18 October 2010
Is Your Health Food Really Healthy Or Have You Simply Fallen Prey To Eye–catching Advertisements? Pooja Singhania Deciphers Some Common Health Food Jargons To Facilitate Informed Nutritious Choices
As it turns out, your low–fat substitute is not really all that low fat and the authenticity of your brown bread is in question too. Time to stop and ask yourself if you have really made a wise decision in the name of healthy eating or have you just been swayed the many complicated but fascinating clichés about the same.
Here is busting some common myths about popular so–called health products: Brown Bread: A number of brands now exist in the brown bread product category. We assume that brown, ie whole wheat flour bread is a healthier alternative to white bread, ie bread made of maida. However, the truth is that the soft crumbly texture of the brown bread is maintained by using only a small percentage of whole wheat flour (40 per cent), while the rest is really maida (60 per cent). Certain companies also add caramel for additional softness.
Eat chapatti (poor man’s bread) or stuff sprouts and vegetables between those slices to dish out a wholesome fiber packed breakfast instead of eating plain toast.
Watch The Ingredient List:
Choose breads containing a higher percentage of whole wheat flour. Biscuits: It is ironic that when hunger pangs strike in–between meals, we reach out for the biscuit jar thinking of it as a healthier alternative to other snacks. In reality, most biscuits are not very healthy, and this includes the high–fiber, lowsugar variety as well.
Surprised? Well then, you must not forget that while some biscuits may have low–sugar, they still contain a large amount of unhealthy fat, without which they can’t be crispy and crunchy as we enjoy them. These fats can increase the risk of diabetes, heart disease and sudden cardiac death. Skip the biscuits and munch on khakra or roasted chana for a satisfying mid–day meal instead.
Watch The Ingredient List:
Avoid biscuits with high total and saturated fat content. Lite Butter: There is no shying away from the fact that even though technology can enhance the quality of fat present in a food product, ultimately our arteries stand the risk of getting clogged if the total quantity is not moderated. This applies very well to the case of lite butter too.
"A butter substitute in no way indicates that it is a healthy food; all said and done, it is a source of added fats," cautions Dr Jagmeet Madan, Principal and Reader (Dept of Food and Nutrition), SVT College of Home Science, SNDT Women’s University, Mumbai.
Get innovative with home–made bread spreads use hung curds or chutneys and different vegetables to supplement the daily dose of vitamins and minerals.
Watch The Ingredient List: Choose butter that is cholesterol free and low in saturated fat.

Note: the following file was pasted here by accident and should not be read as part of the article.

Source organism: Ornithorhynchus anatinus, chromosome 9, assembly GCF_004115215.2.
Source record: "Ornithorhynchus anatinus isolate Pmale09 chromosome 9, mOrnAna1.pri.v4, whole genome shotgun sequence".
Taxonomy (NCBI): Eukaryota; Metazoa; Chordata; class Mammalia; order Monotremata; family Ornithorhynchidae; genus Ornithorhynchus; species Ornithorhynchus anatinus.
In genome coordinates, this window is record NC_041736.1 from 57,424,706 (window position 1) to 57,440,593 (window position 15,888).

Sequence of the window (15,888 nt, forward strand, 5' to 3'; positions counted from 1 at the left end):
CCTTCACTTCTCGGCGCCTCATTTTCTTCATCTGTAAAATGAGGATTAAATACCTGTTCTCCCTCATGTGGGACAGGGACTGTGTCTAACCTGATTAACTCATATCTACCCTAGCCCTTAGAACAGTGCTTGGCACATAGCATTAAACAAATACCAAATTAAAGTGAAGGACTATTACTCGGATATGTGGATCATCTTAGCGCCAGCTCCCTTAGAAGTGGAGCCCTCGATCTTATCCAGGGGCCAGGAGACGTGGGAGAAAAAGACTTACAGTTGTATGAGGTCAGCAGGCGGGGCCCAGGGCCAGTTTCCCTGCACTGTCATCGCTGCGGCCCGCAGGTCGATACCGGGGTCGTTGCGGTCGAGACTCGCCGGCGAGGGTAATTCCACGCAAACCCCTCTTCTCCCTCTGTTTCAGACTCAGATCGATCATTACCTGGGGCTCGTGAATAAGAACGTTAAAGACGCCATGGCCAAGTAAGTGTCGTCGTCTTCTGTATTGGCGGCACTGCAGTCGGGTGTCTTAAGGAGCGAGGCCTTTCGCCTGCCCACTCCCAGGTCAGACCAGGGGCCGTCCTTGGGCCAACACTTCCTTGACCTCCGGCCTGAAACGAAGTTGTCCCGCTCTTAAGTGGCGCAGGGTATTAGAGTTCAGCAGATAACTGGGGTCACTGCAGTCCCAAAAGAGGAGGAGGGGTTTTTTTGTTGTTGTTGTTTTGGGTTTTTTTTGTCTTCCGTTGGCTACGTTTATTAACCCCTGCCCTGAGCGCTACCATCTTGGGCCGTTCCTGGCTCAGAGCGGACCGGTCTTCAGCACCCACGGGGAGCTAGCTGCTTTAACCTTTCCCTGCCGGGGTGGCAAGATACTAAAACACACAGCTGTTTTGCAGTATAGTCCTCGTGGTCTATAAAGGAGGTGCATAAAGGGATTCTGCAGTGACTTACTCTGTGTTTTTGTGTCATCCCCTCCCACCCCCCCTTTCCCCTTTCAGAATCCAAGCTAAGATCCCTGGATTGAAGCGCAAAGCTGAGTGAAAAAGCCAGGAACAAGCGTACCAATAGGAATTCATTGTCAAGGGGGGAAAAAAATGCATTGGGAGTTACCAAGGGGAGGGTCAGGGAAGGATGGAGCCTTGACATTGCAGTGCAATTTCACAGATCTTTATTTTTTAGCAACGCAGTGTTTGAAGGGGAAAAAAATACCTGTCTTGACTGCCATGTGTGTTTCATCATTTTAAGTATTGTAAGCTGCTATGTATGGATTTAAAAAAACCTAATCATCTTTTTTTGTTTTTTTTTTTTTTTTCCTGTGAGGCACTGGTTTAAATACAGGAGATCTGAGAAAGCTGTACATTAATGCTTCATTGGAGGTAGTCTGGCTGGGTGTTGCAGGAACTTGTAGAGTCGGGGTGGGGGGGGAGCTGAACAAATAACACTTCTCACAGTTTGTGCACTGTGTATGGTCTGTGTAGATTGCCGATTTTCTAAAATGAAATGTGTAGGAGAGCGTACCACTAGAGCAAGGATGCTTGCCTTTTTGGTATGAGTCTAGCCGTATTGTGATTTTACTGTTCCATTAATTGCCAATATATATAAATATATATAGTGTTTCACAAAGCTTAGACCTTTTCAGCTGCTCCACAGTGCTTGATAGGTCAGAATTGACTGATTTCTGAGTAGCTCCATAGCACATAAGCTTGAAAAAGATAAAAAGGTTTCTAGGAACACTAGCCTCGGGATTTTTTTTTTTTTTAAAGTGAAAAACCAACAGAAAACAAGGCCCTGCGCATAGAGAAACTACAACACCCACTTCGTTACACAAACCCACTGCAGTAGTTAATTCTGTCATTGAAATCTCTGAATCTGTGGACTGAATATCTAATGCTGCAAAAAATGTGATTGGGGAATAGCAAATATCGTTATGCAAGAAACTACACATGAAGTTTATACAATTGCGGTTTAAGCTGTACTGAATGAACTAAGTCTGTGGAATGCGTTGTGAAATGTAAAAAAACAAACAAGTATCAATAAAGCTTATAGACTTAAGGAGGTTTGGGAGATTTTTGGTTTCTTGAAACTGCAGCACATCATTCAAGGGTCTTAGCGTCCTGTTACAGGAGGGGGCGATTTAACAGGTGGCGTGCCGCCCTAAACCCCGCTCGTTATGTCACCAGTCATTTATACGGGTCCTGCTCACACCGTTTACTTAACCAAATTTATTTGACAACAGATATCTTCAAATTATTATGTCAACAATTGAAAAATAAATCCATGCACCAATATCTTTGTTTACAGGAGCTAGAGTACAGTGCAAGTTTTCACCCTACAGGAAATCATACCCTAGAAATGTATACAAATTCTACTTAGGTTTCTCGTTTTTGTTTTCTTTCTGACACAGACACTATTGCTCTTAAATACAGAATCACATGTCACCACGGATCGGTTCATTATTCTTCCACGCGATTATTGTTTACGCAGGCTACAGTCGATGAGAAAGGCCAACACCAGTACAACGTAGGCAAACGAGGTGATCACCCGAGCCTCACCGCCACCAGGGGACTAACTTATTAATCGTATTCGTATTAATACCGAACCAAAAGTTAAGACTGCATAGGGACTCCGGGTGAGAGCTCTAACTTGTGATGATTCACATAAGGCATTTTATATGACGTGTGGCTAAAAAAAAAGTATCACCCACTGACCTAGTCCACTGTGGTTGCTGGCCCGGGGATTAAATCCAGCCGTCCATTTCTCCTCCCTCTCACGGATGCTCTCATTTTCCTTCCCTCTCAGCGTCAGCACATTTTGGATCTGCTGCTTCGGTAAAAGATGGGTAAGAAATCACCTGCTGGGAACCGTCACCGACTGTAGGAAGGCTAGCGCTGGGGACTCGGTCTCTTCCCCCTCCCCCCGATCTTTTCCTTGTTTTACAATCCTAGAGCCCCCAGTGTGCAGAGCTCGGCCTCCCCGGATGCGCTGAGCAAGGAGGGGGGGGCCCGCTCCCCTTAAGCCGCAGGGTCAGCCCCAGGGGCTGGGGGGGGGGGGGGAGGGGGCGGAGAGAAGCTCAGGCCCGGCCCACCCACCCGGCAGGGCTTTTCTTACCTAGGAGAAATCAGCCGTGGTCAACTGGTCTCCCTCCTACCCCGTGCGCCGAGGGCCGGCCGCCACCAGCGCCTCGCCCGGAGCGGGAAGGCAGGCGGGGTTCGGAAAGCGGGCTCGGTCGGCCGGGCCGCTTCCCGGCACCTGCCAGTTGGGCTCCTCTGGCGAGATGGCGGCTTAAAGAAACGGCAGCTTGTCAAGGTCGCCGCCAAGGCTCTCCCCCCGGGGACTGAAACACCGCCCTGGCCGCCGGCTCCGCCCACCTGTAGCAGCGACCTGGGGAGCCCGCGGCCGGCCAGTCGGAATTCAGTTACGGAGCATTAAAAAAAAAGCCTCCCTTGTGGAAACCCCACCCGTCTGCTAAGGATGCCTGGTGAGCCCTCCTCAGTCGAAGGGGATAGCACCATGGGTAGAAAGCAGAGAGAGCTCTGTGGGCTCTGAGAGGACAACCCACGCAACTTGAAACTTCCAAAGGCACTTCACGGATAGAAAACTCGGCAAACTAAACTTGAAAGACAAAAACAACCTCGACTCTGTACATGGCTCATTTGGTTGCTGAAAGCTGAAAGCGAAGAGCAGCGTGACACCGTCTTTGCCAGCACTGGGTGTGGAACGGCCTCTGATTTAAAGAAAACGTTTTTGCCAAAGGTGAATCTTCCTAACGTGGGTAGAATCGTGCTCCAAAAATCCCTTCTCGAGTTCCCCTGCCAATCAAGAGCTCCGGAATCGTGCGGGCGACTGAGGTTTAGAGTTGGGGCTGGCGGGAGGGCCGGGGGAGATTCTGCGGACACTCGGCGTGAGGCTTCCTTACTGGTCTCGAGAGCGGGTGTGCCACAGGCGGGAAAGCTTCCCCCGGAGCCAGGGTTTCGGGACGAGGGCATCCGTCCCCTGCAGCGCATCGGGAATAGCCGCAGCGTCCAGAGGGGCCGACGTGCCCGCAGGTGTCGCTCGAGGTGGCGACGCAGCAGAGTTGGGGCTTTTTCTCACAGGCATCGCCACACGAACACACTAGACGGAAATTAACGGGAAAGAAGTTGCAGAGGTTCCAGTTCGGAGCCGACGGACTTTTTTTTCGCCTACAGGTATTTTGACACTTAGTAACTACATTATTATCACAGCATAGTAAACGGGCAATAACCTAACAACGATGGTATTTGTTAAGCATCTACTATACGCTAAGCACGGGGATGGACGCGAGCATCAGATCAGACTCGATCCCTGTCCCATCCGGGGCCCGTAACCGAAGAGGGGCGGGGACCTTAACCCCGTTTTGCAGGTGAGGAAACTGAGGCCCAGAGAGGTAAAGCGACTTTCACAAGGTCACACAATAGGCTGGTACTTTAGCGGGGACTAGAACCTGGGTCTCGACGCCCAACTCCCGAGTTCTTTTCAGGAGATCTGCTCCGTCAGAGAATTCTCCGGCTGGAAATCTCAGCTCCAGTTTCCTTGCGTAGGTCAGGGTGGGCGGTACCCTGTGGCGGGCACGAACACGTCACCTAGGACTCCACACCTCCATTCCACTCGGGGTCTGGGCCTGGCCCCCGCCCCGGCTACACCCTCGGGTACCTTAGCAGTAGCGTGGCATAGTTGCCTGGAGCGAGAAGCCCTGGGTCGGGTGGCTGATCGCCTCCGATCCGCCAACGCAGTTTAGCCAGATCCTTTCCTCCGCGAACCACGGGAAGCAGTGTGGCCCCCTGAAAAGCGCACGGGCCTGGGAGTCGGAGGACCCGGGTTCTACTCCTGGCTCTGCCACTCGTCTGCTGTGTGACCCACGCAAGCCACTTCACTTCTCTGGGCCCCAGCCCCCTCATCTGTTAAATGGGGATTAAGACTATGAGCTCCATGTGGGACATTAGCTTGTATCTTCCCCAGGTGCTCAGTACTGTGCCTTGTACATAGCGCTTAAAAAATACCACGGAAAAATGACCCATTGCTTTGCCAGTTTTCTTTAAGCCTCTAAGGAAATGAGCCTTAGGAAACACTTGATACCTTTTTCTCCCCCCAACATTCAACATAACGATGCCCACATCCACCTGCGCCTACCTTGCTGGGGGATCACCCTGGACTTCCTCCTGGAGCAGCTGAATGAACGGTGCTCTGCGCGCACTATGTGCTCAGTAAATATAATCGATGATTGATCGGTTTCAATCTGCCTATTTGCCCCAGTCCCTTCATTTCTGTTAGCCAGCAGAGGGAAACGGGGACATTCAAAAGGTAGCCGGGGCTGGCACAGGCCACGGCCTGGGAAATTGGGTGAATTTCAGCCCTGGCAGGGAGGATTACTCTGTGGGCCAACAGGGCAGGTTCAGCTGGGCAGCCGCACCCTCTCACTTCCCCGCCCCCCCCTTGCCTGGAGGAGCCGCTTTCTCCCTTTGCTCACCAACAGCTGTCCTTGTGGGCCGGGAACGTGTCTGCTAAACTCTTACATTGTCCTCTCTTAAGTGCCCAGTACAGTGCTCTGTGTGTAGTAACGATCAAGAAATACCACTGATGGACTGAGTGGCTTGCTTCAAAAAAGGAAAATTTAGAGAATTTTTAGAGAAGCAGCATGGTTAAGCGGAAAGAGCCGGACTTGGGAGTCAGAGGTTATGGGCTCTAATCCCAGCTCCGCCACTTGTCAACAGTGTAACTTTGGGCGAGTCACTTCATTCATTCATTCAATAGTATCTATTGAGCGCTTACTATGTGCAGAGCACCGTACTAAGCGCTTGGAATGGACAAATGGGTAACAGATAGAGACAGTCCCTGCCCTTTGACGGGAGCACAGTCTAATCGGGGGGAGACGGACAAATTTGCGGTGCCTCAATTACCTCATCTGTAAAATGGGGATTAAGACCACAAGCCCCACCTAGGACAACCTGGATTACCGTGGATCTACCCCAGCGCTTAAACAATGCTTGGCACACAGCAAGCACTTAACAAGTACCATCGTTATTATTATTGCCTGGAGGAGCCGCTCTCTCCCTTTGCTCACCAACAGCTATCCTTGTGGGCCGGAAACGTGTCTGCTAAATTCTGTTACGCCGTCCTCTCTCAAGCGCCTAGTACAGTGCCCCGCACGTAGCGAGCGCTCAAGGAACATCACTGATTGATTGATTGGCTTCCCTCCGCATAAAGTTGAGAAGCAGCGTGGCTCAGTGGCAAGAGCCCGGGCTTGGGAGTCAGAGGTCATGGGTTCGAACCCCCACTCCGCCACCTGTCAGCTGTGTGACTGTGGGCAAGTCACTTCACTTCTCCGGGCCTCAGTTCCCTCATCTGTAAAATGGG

Artificial Sweeteners: Have you been using sweeteners as a rescue food to satisfy your sweet tooth? Well then, it’s time to rescue yourself from the shackles of ignorance! Most artificial sweeteners have not been tested thoroughly for long term effects on our health.
"From the array of choices available in the market, make sure to read labels for the maximum dose of the sweetener to be used, based on sound scientific evidence of cumulative effects," advices Sonal Modi, Chief Nutritionist and Diabetes Educator, Dr Chandalia’s Clinic, Mumbai.
Choose fresh (mango, watermelon, custard apple) and/or dried fruits (dates, figs, raisins) to pacify the sweet–craving.
Watch The Ingredient List: Avoid sweeteners containing saccharine and cyclamate. Roasted Snacks: Popular roasted snacks, meant for guilt free snacking, may be crushed in the blotting paper for a shocking first hand proof of the amount of oil present. While a handful of products are genuine, most of them use refined edible oil to spray seasonings and enhance flavour. So, go slow on those 100 per cent fat free snacks which can jeopardise both health and wealth!
Watch The Ingredient List: Avoid excessive snacking on items containing large amounts of edible oil.
Cholesterol Free Oil: Even diligently picking out the most exclusive oil that claims to be cholesterol–free, does not make the consumption of deep fried puris, kachoris, samosas or finger chips any healthier than it would be otherwise. Open your hearts and minds to the fact that none of the vegetable oils contain cholesterol which is present only in animal foods. Hence, we cannot take liberty in the amount we use.
Watch The Ingredient List: Use oils/blends of oils containing rice bran oil, mustard seed oil, soyabean oil, etc in rotation.
The wisest way to salvage our health is to follow the principle of moderation in everything eat. Dr J S Pai, Director of the Protein Foods and Nutrition Development Association of India (PFNDAI), urges, "Consumers must get used to reading nutrition information on labels, so as to make informed choices." Let us not alienate the traditional home–made foods to accommodate processed and fortified ones.
So, instead of straining the grey cells, gear up to exercise your body such that you can truly relish that rare sinful indulgence!